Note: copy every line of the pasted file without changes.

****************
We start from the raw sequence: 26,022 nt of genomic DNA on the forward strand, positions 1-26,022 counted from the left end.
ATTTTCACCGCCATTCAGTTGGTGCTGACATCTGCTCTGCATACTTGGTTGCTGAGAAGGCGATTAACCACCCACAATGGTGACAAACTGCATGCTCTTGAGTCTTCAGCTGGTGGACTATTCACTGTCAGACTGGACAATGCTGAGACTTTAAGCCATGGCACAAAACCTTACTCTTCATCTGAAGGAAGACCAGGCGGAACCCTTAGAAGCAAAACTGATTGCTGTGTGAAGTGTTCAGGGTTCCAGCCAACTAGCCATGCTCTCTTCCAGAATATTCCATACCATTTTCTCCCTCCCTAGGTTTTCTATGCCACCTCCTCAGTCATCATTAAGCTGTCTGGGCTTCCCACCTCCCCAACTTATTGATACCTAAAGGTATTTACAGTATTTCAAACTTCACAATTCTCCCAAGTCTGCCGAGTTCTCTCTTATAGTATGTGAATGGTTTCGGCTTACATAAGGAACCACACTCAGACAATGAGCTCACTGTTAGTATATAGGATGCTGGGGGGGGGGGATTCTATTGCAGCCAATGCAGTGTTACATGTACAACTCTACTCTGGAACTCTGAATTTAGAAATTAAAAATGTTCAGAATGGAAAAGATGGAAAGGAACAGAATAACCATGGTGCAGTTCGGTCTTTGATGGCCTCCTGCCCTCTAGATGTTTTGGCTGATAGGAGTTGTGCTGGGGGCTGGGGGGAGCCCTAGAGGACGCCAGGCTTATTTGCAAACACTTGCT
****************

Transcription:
We start from the raw sequence: 26,022 nt of genomic DNA on the forward strand, positions 1-26,022 counted from the left end.
ATTTTCACCGCCATTCAGTTGGTGCTGACATCTGCTCTGCATACTTGGTTGCTGAGAAGGCGATTAACCACCCACAATGGTGACAAACTGCATGCTCTTGAGTCTTCAGCTGGTGGACTATTCACTGTCAGACTGGACAATGCTGAGACTTTAAGCCATGGCACAAAACCTTACTCTTCATCTGAAGGAAGACCAGGCGGAACCCTTAGAAGCAAAACTGATTGCTGTGTGAAGTGTTCAGGGTTCCAGCCAACTAGCCATGCTCTCTTCCAGAATATTCCATACCATTTTCTCCCTCCCTAGGTTTTCTATGCCACCTCCTCAGTCATCATTAAGCTGTCTGGGCTTCCCACCTCCCCAACTTATTGATACCTAAAGGTATTTACAGTATTTCAAACTTCACAATTCTCCCAAGTCTGCCGAGTTCTCTCTTATAGTATGTGAATGGTTTCGGCTTACATAAGGAACCACACTCAGACAATGAGCTCACTGTTAGTATATAGGATGCTGGGGGGGGGGGATTCTATTGCAGCCAATGCAGTGTTACATGTACAACTCTACTCTGGAACTCTGAATTTAGAAATTAAAAATGTTCAGAATGGAAAAGATGGAAAGGAACAGAATAACCATGGTGCAGTTCGGTCTTTGATGGCCTCCTGCCCTCTAGATGTTTTGGCTGATAGGAGTTGTGCTGGGGGCTGGGGGGAGCCCTAGAGGACGCCAGGCTTATTTGCAAACACTTGCT